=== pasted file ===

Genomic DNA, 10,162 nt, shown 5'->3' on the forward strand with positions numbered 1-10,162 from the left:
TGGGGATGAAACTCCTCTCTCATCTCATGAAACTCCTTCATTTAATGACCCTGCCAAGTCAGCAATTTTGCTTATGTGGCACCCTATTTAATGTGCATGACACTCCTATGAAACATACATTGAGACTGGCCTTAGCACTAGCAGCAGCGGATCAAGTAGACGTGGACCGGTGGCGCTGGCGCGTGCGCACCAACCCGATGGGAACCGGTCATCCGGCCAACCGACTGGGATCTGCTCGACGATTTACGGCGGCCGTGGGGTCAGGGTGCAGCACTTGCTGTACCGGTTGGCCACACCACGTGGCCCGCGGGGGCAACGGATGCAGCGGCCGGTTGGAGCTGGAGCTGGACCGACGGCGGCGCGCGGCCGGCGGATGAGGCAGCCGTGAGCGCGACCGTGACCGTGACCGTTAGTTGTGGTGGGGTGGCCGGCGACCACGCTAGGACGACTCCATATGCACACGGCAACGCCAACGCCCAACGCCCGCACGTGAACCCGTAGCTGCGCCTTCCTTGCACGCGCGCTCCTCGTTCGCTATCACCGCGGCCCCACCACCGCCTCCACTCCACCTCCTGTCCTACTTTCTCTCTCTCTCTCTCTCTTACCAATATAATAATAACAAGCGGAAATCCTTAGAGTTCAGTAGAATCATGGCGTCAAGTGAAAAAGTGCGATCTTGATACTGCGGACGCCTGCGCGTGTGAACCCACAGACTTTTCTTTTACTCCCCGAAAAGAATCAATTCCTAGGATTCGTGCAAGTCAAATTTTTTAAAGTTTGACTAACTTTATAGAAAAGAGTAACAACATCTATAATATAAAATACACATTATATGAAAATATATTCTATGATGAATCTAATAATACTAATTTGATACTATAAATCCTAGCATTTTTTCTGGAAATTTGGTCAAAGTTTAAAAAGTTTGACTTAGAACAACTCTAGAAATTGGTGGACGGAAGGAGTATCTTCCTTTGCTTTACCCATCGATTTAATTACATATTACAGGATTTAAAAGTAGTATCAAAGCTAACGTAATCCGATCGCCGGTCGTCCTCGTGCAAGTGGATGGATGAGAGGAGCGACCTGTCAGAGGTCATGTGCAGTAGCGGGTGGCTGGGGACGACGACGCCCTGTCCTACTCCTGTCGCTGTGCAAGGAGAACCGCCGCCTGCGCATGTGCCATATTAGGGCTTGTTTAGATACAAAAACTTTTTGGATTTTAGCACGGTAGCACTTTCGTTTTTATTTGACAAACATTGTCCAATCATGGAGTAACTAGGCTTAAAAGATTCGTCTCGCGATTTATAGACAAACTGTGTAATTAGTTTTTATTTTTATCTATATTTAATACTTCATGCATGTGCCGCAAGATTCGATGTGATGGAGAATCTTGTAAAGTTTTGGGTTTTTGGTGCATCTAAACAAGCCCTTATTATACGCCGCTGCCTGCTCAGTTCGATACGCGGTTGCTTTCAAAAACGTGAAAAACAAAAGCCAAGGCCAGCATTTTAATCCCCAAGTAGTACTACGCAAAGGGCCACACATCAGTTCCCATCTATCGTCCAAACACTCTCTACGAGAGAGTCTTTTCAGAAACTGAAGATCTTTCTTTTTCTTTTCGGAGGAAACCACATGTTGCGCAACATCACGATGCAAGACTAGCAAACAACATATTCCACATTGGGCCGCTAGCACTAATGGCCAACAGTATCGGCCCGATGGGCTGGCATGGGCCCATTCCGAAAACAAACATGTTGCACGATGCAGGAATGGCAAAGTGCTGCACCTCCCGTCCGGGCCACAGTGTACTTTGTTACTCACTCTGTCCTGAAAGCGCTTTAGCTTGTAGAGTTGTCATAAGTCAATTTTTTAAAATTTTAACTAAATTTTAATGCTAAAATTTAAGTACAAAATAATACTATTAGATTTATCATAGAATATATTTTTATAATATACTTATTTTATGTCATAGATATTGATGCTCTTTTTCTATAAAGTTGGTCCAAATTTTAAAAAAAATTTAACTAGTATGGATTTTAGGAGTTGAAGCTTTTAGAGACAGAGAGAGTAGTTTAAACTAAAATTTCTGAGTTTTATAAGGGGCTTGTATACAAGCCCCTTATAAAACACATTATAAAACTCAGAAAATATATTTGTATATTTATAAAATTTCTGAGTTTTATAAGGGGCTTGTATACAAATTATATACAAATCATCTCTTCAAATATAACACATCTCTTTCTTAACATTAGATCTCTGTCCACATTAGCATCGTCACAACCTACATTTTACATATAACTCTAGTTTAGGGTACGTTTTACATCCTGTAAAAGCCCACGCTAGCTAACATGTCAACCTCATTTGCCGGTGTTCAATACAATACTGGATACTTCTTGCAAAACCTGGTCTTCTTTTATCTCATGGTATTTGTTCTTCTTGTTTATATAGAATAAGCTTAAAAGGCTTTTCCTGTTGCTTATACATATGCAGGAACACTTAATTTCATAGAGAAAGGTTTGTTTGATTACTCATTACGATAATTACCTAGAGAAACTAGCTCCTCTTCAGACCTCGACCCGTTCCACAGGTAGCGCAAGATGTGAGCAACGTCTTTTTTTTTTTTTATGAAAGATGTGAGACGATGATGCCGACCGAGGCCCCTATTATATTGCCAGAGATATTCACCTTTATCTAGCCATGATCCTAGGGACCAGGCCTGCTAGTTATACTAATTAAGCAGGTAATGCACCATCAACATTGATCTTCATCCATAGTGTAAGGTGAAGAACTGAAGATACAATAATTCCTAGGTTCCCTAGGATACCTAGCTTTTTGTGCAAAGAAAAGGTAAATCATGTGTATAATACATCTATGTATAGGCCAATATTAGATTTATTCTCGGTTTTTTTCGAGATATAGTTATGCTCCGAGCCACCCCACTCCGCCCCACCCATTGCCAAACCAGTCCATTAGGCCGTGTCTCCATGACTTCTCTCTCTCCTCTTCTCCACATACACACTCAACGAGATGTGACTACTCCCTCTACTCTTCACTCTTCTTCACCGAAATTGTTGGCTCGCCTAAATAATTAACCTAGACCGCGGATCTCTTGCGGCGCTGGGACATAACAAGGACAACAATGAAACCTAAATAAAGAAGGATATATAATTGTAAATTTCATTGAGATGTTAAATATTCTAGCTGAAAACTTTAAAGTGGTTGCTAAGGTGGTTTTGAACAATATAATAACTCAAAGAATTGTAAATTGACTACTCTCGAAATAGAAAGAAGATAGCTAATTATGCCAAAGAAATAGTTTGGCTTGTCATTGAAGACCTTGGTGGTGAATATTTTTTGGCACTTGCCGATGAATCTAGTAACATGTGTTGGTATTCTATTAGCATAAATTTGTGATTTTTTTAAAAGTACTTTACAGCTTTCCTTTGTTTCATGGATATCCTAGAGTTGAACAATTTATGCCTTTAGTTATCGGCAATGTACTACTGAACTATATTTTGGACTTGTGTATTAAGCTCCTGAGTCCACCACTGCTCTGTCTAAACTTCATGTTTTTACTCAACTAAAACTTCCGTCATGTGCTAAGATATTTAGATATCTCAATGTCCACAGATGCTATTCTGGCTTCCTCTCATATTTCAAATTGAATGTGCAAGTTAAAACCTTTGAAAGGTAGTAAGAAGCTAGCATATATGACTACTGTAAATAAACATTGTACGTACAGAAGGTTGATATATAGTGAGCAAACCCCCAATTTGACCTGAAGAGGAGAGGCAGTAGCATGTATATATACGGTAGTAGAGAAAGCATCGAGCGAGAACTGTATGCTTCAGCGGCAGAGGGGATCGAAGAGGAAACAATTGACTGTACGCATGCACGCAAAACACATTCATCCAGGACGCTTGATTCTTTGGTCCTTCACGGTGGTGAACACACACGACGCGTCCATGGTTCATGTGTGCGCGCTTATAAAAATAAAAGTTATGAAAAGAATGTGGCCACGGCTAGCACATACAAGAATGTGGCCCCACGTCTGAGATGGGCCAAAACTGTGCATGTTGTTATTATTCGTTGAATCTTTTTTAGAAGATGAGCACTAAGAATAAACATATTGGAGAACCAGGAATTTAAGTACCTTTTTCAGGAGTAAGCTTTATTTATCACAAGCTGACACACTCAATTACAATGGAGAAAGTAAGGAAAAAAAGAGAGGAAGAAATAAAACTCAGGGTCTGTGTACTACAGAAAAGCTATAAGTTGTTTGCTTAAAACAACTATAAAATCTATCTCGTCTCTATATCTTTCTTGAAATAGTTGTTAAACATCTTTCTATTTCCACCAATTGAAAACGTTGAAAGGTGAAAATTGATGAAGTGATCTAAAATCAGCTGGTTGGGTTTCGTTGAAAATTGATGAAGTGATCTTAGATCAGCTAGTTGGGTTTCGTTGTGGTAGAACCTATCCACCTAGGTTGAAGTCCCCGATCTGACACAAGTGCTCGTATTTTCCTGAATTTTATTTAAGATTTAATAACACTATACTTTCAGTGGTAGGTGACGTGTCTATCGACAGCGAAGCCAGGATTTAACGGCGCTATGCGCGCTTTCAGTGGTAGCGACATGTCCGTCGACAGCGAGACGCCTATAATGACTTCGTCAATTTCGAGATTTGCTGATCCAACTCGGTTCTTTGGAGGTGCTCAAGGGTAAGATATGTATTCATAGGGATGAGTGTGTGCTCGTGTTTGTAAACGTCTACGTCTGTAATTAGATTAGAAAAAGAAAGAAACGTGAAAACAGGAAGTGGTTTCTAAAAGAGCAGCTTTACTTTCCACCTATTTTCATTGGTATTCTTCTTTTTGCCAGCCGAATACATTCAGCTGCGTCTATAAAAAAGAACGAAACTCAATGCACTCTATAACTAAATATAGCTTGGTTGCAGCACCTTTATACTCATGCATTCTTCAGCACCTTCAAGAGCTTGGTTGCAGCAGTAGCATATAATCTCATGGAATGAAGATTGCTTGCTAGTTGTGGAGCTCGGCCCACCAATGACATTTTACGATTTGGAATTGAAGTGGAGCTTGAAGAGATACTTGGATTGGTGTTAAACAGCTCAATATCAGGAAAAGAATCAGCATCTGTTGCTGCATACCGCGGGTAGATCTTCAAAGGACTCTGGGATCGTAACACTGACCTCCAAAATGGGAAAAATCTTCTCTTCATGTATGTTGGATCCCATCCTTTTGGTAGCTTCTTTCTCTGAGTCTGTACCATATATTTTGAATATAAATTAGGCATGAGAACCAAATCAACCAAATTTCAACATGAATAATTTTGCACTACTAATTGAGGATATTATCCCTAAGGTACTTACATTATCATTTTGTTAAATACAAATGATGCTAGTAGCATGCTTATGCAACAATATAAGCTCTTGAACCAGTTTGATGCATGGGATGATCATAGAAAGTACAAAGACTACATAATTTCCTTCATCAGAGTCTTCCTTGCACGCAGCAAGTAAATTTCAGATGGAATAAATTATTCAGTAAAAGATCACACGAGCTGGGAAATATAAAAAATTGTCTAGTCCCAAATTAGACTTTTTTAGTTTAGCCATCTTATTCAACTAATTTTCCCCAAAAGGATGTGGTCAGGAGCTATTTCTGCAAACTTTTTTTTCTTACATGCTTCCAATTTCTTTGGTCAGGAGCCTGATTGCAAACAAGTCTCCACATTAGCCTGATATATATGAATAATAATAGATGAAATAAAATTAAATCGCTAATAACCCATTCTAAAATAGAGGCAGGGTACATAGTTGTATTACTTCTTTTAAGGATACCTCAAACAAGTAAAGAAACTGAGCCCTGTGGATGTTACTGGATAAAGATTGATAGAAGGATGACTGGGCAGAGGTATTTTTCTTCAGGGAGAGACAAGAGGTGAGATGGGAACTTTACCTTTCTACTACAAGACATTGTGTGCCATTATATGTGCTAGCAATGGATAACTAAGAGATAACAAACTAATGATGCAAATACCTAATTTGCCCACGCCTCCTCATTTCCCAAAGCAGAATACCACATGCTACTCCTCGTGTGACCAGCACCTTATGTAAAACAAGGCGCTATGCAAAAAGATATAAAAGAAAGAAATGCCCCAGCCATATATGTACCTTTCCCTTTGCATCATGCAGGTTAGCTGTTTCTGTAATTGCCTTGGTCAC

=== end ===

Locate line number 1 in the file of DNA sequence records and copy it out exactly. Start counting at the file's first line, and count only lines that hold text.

Genomic DNA, 10,162 nt, shown 5'->3' on the forward strand with positions numbered 1-10,162 from the left: